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The Chapel Choir visits South Africa

Of their twenty-six tours in recent years, College Chapel Choir's 1997 tour of South Africa was the most interesting and uplifting. So we decided to go there again.

In the middle of an area south of Johannesburg where those who don't still live a traditional life of subsistence farming are mostly unemployed, is a fine choir school of 89 boys whose excellent choirs tour the world. Remembering Clint van der Linde, who had been at Drakensberg Choir School, joined Eton for a year in 1996, and is now a noted professional counter tenor, we revisited the school for our first three days. Once again it was pouring with rain when we arrived, but cleared up for our five-hour hike in the foothills of the Drakensberg mountains the next morning. Leading us over hills and wading us through streams was the house master at the school, the intrepid Pieter du Preez, quintessential South African adventurer, who had broken his neck twice and was as kind and gentle to the youngest boy in his charge as he was unequivocal in his instructions to us and seemed to be able to identify, with infectious excitement, all flora and fauna on our way. Tired but surprisingly focused we then rehearsed for two hours and joined with "Drakies" under their conductor Johann Van der Sandt for our first concert. We learnt from their discipline, commitment and joy and were energised by the choir's lively teaching to us of their unofficial National Anthem "Shosholoza", originally sung by railway working teams: "the train is coming in" symbolising the new South Africa slowly, surely, joyfully and peacefully arriving. This we then used as an encore throughout our tour. The Incognitos too went down very well wherever we went. Their presentation developed and their energy increased until their act became first-class. They always won the hearts of their listeners and often sang post-concert to other performers.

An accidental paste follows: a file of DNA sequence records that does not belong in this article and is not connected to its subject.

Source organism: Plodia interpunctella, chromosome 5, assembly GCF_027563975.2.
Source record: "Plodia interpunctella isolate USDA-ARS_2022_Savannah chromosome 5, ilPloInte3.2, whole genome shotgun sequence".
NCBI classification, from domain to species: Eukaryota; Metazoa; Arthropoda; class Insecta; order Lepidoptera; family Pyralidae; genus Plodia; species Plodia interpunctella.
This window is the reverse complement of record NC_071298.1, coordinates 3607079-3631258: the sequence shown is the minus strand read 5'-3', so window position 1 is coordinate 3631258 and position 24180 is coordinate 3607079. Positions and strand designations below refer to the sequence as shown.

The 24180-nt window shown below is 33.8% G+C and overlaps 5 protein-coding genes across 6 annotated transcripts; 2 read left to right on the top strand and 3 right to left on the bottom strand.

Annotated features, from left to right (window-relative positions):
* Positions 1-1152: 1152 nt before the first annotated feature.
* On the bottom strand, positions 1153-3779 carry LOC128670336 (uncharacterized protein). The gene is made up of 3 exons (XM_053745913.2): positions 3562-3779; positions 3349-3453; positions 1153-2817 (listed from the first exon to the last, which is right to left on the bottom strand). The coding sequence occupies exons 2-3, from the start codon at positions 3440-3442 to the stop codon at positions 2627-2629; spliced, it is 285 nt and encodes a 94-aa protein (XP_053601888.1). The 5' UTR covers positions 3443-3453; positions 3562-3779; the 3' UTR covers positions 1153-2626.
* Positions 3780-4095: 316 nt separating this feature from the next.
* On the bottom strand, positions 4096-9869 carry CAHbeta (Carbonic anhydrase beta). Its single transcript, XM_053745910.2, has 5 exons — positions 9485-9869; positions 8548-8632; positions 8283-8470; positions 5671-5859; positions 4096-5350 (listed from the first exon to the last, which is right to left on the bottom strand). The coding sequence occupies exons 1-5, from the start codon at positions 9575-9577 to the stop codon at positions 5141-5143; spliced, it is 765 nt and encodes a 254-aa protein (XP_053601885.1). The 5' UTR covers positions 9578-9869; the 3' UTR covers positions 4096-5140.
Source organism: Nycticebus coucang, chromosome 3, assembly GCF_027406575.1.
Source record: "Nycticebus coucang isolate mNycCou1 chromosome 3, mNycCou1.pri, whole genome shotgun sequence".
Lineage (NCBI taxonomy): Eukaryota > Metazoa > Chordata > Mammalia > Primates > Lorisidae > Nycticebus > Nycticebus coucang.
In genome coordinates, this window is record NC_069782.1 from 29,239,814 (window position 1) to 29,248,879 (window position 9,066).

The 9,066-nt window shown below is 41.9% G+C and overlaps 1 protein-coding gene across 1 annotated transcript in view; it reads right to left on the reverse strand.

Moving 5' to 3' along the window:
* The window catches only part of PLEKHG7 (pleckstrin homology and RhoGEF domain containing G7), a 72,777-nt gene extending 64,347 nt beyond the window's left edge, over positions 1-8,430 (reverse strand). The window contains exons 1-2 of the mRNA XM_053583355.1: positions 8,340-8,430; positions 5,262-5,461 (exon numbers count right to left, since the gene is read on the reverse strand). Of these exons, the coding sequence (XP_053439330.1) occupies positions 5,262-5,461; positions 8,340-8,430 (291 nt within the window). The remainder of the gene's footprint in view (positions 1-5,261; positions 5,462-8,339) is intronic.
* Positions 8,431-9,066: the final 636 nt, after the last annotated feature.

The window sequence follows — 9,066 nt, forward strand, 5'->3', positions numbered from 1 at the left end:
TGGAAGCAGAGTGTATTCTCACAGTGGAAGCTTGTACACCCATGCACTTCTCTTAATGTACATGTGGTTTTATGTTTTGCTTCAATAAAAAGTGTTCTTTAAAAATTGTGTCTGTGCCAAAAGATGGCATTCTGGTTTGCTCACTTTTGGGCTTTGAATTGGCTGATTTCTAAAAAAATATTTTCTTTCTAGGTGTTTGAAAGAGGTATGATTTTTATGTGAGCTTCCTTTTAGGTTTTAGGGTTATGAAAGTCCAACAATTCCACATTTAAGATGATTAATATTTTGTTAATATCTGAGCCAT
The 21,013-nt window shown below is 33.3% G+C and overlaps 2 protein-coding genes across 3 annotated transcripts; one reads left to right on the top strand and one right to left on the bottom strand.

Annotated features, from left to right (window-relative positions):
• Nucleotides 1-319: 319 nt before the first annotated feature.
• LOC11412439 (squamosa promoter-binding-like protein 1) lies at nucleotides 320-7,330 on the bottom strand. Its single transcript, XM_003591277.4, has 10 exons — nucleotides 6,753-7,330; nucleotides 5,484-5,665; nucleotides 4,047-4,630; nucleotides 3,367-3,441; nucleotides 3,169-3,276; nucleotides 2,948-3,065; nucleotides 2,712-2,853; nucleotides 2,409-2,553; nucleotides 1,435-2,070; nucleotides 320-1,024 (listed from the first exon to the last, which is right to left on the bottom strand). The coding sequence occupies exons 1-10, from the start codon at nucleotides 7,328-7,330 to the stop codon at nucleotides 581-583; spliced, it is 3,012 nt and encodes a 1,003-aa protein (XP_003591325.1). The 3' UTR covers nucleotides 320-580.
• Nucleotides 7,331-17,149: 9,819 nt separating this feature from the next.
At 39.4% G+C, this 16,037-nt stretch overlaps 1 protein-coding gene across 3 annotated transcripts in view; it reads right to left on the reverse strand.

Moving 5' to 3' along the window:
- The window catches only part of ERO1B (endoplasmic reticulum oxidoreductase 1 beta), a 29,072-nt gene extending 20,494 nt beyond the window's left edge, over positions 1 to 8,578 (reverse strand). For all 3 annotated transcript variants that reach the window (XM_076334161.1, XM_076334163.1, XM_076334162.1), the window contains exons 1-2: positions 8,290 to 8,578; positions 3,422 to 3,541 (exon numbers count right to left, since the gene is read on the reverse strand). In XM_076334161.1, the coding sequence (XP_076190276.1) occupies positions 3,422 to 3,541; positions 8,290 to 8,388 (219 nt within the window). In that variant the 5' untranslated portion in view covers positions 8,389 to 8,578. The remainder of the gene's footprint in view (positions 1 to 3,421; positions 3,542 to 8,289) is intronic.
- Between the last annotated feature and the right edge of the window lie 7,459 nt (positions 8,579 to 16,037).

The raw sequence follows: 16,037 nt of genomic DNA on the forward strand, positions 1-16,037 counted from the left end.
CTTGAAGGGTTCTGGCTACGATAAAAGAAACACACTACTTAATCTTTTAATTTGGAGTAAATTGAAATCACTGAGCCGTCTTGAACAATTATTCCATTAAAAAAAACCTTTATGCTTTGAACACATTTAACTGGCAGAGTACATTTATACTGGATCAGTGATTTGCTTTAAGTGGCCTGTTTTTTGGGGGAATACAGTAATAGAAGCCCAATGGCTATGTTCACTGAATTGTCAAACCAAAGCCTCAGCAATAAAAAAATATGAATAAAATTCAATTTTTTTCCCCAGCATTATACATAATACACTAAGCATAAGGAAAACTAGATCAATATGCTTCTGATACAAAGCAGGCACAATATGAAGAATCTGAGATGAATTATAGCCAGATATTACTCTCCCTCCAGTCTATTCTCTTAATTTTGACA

Africans sing when they are sad and sing when they celebrate. They love others' singing and long to join in or wave their arms and ululate. Right in the middle of a song they will explode with joyful shouts at a bit they like. If a foreign choir visits an event, African choirs queue up to join in too. Pretoria was the setting for the busiest day I can remember on a tour: for two of the three performances we sang with the Chamber Choir of South Africa, whose Director, Michael Dingaan, gave us a workshop of African music the next day. Our midday recital at Kwa Thema Methodist Church was received with the excited, vocal  enthusiasm peculiar to the South Africans. The third and final occasion that Sunday was in complete contrast to the ululating, calling out and waving of our early start at Regina Mundi, the huge catholic church in Soweto. We sang a big, traditional Choral Evensong in Christ Church, Arcadia, Pretoria with Howells, Elgar, Rose and Walford Davies. David Goode arrived from his organ recital in Moscow to join Andrew Maynard, Sue Young and myself as staff. Andrew had a knack of looking ahead very effectively and foreseeing organisational difficulties. At the end of that busy, tiring day and with touching spontaneity, our boys still found the voice to sing their new African songs to a girls' school choir who had attended our Evensong. During this day alone they had demonstrated that, through their teamwork, musicianship and enthusiasm, they were an outstanding touring group. Our courier, Pieter Myburgh, who had set up the tour, was exceptional, and it was clear from the outset that we were in the capable hands of a thoughtful, experienced man.